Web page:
The latest meeting comes amid concerns over Libya’s situation, which have only soared since last year.
Qatar said it will “spare no effort” to help resolve Libya’s political turmoil amid growing calls for elections in Tripoli due to a prolonged deadlock.
The remarks came during an international meeting in Washington on Thursday, in which Qatar was represented by its Assistant Foreign Minister for Regional Affairs Dr. Mohammed Al Khulaifi to discuss the situation in Libya.
Other countries in attendance included Egypt, France, Germany, Italy, Turkey, the United Arab Emirates, and the United Kingdom.
Libya was represented by its envoy to the United Nations Abdoulaye Bathily.
“During the meeting, they discussed the security, political and economic challenges and repercussions facing Libya, and how to find the most effective ways to reach the parliamentary and presidential elections,” Qatar’s foreign ministry said in a statement.
Al Khulaifi stressed that “Qatar will spare no effort in constructive participation with the parties of the international community in seeking to resolve the differences between the Libyan parties through peaceful means.”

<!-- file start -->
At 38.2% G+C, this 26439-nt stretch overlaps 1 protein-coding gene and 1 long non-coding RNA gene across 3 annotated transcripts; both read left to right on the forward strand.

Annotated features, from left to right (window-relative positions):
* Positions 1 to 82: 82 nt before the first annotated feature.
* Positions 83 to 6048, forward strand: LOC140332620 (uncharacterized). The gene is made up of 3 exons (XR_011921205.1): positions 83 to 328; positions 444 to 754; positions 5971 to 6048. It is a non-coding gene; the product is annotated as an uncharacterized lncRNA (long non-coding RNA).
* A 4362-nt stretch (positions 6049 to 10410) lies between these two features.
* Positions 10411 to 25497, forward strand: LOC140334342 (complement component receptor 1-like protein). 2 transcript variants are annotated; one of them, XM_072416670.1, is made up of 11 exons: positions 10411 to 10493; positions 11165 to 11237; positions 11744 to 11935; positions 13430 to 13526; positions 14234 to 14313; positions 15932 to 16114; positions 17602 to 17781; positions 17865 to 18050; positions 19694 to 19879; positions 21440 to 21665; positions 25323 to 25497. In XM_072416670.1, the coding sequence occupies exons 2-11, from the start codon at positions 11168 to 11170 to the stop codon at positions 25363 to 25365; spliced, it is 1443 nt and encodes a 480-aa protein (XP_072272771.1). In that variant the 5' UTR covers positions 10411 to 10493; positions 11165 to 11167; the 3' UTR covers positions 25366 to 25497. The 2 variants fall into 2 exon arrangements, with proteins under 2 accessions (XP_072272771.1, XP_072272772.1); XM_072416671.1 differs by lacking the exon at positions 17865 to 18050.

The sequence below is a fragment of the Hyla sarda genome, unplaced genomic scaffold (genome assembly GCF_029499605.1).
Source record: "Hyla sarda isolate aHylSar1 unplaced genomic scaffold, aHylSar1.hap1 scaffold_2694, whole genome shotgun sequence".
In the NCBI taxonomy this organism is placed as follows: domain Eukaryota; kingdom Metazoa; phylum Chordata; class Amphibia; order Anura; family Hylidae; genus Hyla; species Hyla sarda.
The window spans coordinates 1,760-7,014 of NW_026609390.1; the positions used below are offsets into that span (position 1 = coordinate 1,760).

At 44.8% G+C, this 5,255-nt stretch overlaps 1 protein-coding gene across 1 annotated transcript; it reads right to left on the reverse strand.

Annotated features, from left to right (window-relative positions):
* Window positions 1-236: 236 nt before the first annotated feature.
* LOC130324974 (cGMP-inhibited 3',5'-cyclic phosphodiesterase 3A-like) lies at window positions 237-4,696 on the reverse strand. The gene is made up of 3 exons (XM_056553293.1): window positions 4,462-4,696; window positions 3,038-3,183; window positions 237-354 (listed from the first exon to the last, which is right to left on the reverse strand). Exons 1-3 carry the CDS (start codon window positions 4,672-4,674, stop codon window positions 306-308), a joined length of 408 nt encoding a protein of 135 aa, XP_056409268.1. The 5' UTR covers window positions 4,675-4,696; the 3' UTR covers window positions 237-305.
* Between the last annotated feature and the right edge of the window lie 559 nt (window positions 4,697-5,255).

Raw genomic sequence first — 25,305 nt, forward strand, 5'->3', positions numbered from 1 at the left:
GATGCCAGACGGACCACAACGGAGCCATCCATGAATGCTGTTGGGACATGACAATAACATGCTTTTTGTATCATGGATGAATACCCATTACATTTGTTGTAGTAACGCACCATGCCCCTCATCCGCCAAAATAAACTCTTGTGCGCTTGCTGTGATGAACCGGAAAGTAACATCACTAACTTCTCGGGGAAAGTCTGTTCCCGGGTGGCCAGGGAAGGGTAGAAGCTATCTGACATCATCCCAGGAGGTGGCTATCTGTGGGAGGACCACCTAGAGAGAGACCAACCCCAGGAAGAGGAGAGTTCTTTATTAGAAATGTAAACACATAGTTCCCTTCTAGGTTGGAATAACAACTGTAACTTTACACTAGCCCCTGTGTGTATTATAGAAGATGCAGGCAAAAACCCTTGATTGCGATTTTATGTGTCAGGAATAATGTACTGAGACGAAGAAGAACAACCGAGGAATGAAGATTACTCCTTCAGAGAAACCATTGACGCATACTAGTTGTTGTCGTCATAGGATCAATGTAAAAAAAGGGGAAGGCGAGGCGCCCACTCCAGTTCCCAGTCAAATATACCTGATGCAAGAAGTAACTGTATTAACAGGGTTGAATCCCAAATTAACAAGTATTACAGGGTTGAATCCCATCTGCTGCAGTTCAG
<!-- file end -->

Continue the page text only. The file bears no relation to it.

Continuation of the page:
Meanwhile, a State Department statement said Bathily updated participants on his discussions with Libyan officials and institutions in a bid “to promote consensus leading to elections” this year.
“Participants took note of the achievements made by the Libyan House of Representatives and High Council of State in Egypt-facilitated negotiations on a constitutional basis for elections, and consulted on next steps in finalising election preparations,” the statement added.
The latest meeting comes amid concerns over the situation in Libya, where a power vacuum has led to an absence of elections.
Last year, tensions increased between the UN-backed Government of National Unity (GNU) and the newly-appointed rival administration of Fathi Bashagha—widely viewed as rogue General Khalifa Haftar’s ally.
It came as the Head of Tripoli’s GNU Abdul Hamid Al Dbeibah, who is internationally-recognised, was scheduled to remain in power until the presidential elections of December 2021, though these have been delayed.
Speaking at the UN last year, Qatar’s Amir Sheikh Tamim bin Hamad Al Thani demanded an immediate international response in order to complete the Libyan political process.
“Everyone realises that the state cannot be restored without uniting the military forces and rehabilitating the armed factions into a single national army, discarding those who reject this solution and holding them accountable,” the amir said.